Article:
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Global experts Charles Hampden-Turner, Tom Cummings and Fons Trompenaars re-conceive the notion of a free enterprise by introducing the growing popularity of recombinant capitalism.
Capitalism has not failed. One kind of capitalism is failing and is being rapidly overhauled by another kind, witness China, India, Brazil and much of the Pacific Rim.
What is going from strength to strength is recombinant capitalism, a series of voluntary shifting alliances among companies, employees, customers, suppliers, investors, banks, educators, the government, the community and the environment.
Such recombination is built on ethical relationships among these parties, which must be fair, equal, trustful, transparent and reciprocal in order to generate wealth effectively.
The continuous improvement and recombination of these relationships develops the entire industrial ecosystem, and the whole network of innovative partnerships.
Jack Welch, the retired head of General Electric, called the maximising of shareholder wealth “the dumbest idea in the world.” He should know! It is what he tried to accomplish with America’s largest engineering company for more than twenty years.
The idea that the more money you give to owners who take it out of a company will somehow benefit all interested parties needs to be examined and challenged.
Jack Welch, the retired head of General Electric, called the maximising of shareholder wealth “the dumbest idea in the world.”
Why recombinant capitalism is better for shareholders
The power of clustering around stakes in the enterprise is that it pays most attention to the most important groups.
If a company is to improve quality, increase productivity and innovate, then only employees with the help of suppliers and customers can do this. To leave them at the mercy of those buying and selling whole companies so as to make dealing profits can be disastrous.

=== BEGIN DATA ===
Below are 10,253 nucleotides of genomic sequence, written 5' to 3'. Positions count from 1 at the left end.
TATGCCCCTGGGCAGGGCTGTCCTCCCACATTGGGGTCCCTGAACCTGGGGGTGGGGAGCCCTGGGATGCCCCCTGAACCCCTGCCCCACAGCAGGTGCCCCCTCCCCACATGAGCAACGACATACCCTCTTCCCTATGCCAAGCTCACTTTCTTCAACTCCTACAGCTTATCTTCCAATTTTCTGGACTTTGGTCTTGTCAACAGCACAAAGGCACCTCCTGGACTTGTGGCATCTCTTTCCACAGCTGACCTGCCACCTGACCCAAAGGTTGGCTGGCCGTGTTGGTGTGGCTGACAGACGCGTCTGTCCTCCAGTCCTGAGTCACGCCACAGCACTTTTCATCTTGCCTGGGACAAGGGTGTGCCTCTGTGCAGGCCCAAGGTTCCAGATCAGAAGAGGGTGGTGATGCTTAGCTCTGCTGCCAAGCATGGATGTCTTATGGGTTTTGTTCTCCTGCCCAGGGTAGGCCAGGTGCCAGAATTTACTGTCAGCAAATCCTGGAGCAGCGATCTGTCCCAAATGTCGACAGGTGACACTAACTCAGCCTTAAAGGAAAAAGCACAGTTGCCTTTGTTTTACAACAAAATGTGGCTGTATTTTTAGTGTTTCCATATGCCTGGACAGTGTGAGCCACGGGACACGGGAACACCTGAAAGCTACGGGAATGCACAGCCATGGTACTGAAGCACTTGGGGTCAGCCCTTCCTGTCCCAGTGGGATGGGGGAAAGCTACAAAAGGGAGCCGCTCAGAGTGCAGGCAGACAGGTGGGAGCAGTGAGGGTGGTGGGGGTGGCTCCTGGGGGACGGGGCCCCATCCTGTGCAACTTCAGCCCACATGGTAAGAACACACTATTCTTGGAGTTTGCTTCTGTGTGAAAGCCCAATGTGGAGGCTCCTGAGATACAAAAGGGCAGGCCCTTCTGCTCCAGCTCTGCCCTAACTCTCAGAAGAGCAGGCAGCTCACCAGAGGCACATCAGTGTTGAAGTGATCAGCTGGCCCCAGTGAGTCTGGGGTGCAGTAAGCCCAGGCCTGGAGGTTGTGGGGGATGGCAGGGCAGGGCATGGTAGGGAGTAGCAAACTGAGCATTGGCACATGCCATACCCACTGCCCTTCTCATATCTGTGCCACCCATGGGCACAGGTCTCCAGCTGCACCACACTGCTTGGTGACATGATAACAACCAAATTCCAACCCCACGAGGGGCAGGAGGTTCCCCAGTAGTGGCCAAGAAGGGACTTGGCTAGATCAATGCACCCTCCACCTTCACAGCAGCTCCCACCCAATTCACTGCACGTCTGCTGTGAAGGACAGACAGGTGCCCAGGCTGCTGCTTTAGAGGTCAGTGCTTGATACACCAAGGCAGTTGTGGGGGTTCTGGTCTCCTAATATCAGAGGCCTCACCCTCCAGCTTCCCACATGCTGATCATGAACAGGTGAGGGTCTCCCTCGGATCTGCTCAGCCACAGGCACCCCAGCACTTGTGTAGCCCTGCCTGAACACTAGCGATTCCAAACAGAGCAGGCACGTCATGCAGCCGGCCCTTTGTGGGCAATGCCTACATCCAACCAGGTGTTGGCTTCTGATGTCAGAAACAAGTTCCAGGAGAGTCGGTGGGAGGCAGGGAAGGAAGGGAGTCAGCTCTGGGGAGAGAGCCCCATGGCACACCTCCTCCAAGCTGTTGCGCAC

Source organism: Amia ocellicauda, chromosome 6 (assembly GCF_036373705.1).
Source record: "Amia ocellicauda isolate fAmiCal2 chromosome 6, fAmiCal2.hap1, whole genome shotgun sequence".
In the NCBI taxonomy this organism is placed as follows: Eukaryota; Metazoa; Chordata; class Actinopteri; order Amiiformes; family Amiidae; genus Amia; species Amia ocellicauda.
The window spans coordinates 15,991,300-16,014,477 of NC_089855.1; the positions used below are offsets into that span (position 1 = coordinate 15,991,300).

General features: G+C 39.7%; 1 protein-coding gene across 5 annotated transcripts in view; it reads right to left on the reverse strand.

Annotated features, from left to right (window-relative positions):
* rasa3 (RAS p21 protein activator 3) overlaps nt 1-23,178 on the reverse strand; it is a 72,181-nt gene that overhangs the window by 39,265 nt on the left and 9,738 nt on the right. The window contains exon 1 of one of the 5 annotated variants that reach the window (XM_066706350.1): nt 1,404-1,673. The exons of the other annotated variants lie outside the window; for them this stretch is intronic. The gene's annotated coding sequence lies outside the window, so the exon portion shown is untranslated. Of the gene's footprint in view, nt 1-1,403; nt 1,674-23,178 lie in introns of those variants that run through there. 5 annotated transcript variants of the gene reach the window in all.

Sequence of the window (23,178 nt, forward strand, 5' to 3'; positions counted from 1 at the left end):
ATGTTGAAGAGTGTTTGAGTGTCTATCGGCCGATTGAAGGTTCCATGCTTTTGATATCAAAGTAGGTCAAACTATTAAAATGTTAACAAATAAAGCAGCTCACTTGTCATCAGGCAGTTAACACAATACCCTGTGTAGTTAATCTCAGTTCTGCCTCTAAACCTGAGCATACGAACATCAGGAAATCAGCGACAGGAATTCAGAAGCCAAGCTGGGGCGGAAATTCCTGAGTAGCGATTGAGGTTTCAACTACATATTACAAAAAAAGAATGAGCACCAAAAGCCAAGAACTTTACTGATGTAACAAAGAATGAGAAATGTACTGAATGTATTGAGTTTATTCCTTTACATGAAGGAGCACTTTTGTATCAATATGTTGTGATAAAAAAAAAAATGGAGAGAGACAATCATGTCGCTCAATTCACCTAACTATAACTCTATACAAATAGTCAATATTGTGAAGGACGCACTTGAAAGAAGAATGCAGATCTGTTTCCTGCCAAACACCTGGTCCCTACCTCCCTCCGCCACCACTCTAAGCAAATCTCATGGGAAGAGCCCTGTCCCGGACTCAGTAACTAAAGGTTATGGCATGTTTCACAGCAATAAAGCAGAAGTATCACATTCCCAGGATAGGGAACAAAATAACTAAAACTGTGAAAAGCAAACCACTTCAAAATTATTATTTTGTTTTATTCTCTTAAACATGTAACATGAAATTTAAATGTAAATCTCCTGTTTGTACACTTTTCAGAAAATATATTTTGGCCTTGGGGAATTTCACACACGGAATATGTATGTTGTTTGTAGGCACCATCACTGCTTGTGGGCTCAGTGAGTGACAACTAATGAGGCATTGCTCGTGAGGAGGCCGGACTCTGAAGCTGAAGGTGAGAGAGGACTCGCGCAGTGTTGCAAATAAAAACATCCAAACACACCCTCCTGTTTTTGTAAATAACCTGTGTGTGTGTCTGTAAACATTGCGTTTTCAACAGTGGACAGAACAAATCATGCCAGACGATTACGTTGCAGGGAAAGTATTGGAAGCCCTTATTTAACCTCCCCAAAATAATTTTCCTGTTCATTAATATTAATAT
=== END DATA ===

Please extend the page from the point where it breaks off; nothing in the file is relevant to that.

If we concentrate not on making money but on creating wealth, then we soon discover that this happens, if at all, between clustering stakeholders.
For example, components of silicon and metal are needed to make a silicon chip, but how much more is this worth than its ingredients? It could be one thousand times more!
When the supplier sells it to a car-maker who uses it to prevent brakes locking, or to open the doors of a car during an accident so that occupants can escape, how much more valuable has it become? And when the purchaser of a vehicle finds his/her life has been saved, what is that worth?
But note all this has been created between the supplier, the company’s employees, between the employees and the customer and between the customer and the final consumer, all of whom are parts of the cluster and all of whom better off than before and all of whom can share the wealth they have created in proportion to their skills.
If a company is to improve quality, increase productivity and innovate, then only employees with the help of suppliers and customers can do this.
Or consider a relationship to government. It is fashionable to say we need less. But Britain’s two surviving high technology industries, defense and pharmaceuticals, rely on procurement by the Ministry of Defense and the National Health Service respectively and would not exist without them!
Google grew out of the Internet, another government initiative and all internet providers owe their existence to the net. Governments provide such infrastructure, set the rules by which we compete and help set the agenda for the nation.
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Johnson and Johnson is the best known exemplar of recombination. Its credo, first pronounced in 1943 is: “Shareholders come last.” This does not mean that shareholders are least important. It means “last in time.”